Monday, it was cowboy cooking. First, there was my wife’s favorite baked beans from her Aunt Nancy’s recipe. Wolfe Pit cole slaw and Hidden Valley potato wedges cooked on the plancha rounded out the side dishes. The more I cook on the plancha, the more I like it. It adds a crispy crust to everything from potatoes to burgers, and it helps to hold the heat steady on the Genesis which is great when you’re using it as an oven.

The star of the show was Grownup Sloppy Joes from Weber’s Big Book of Grilling by Jamie Purviance. This time, I seared then smoked the roast with Cherry and Hickory on the Kettle, and did the braising in a Lodge cast iron dutch oven over on the Genesis.

By the time everything was finished, I’d been on my feet all day and was pretty beat, but a nice glass of Petite Sirah from Lodi served as a fine restorative. The bold flavor was a perfect match to all the smoke and char of the barbecue. The folks joined us again and we had a lovely time. We’d been expecting my sons to join us as well, but they weren’t able to make it. I wish I could have emailed the smoky smell of the patio while the roast was on the Kettle.

The only dish from the entire weekend that needs work is the cole slaw. We eventually added some additional cider vinegar and sugar, because it ended up a little flat and salty tasting. I doubt that it’s the fault of the recipe. I cut it in half, and may have screwed up the proportions along the way.

It’s one of the joys of life to turn out a decent meal to share with people you love, and cooking outdoors is a feast for the senses from start to finish. I can’t think of any way I’d rather spend a long weekend.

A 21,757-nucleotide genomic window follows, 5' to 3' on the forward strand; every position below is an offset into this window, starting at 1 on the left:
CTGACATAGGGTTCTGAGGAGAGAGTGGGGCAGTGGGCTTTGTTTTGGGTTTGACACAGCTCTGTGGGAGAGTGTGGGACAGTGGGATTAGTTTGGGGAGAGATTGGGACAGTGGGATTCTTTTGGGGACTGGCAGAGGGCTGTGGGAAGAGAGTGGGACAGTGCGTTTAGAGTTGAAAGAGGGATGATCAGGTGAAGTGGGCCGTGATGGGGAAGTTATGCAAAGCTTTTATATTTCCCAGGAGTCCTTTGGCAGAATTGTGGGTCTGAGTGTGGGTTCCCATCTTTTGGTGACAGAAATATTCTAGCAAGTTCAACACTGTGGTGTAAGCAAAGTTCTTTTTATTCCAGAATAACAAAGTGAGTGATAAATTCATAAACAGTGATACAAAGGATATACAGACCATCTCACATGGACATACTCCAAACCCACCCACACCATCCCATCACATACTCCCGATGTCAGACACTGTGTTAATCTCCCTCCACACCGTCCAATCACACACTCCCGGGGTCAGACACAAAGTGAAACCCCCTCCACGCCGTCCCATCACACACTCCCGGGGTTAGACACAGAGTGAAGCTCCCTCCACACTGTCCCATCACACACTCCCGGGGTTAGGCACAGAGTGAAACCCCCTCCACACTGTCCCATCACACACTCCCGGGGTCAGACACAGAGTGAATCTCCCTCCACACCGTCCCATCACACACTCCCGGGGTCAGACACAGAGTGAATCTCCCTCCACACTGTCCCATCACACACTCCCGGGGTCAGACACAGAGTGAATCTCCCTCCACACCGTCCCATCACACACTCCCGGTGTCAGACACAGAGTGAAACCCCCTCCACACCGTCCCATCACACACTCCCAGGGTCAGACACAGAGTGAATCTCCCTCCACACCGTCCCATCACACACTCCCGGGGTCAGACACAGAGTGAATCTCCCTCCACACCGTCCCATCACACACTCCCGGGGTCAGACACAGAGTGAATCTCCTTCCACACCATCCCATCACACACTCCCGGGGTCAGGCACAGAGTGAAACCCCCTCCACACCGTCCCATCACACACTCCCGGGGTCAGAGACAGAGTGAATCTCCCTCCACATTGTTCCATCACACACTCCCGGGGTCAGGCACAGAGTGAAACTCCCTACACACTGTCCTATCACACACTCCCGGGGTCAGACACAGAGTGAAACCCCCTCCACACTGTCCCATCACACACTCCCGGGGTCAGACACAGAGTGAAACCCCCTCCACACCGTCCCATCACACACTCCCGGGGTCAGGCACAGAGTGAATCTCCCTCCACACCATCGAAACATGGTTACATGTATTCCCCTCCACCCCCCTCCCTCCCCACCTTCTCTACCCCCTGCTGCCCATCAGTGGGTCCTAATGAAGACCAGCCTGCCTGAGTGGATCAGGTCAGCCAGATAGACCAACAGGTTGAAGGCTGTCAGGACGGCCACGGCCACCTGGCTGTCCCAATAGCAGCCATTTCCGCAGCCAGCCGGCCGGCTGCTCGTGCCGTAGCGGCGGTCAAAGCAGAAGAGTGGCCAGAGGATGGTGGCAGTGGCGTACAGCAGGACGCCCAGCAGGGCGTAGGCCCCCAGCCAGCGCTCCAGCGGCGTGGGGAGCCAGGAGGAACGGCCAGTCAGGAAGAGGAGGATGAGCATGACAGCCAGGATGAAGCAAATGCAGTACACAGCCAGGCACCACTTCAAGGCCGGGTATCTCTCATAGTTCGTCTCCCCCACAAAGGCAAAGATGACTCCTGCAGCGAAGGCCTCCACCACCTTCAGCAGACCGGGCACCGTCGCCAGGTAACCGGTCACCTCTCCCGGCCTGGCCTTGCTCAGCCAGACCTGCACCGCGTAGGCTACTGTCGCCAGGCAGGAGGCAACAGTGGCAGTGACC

Rotisserie Chicken on the Genesis

rotisserie-chicken-genesis

We usually light the Weber Kettle for rotisserie chicken, but last week I cooked one on the gas grill and it turned out perfect. I used a couple cups full of hickory chips, which helped. I took the bird off the spit after about an hour, and then put it on a foil pan to finish indirect.

2015 Kettle Rotisserie Inaugural

Yesterday for Sunday Dinner I cooked on the Weber Kettle rotisserie for the first time this year. I didn’t allow for the cooler ambient temperature, so I had to move the chicken and drip pan potatoes over to the Genesis gas grill for about ten minutes at the end to finish them, but everything turned out great.

We especially enjoyed the appetizer: some mini peppers stuffed with cream cheese, herbs de provence and shredded parm that I grilled for a few minutes on the Genesis, using a pepper rack.

We had a bottle of Charles Smith Columbia Valley Chardonnay with the peppers, and a Chilean Chardonnay with the meal. Claudia made crescent rolls and her famous Wulff Salad, and also served corn with the chicken and potatoes. It was cherry pie for dessert.

This rotisserie chicken with drip pan potatoes is one of our favorite meals. I was happy that even though I ran into difficulty because of the weather, I knew how to recover and turn out a decent plate.

Rotisserie Chicken

Rotisserie Chicken

When my wife gave me a rotisserie attachment for our Weber Kettle at Christmas 2012, the first thing I cooked on it was a whole chicken. After a year of experience, I think I’ve finally mastered the process.

I cooked a five pound chicken for Sunday dinner this week, and it turned out better than any I’ve ever made or tasted. I dry brined with salt and pepper on Saturday evening, then sprinkled on some Herbs de Provence and garlic powder before it went on the grill. It took a little over an hour to cook. We served it with drip pan potatoes, salad and green beans.

Learning this recipe changed my entire approach to cooking on the Weber. If you’re interested in the rotisserie, take a look at Mike Vrobel’s blog. His book is the bible on rotisserie cooking outdoors.

Farsi Chicken on the Grill

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This is an incredibly simple recipe that turns out delicious, succulent chicken.

1) Soak chicken pieces in fresh lemon juice for half-an-hour or so.

2) Blot the chicken dry and marinate overnight in plain yogurt.

3) Wipe off the chicken, season lightly with salt and pepper, grill until done.

That’s it.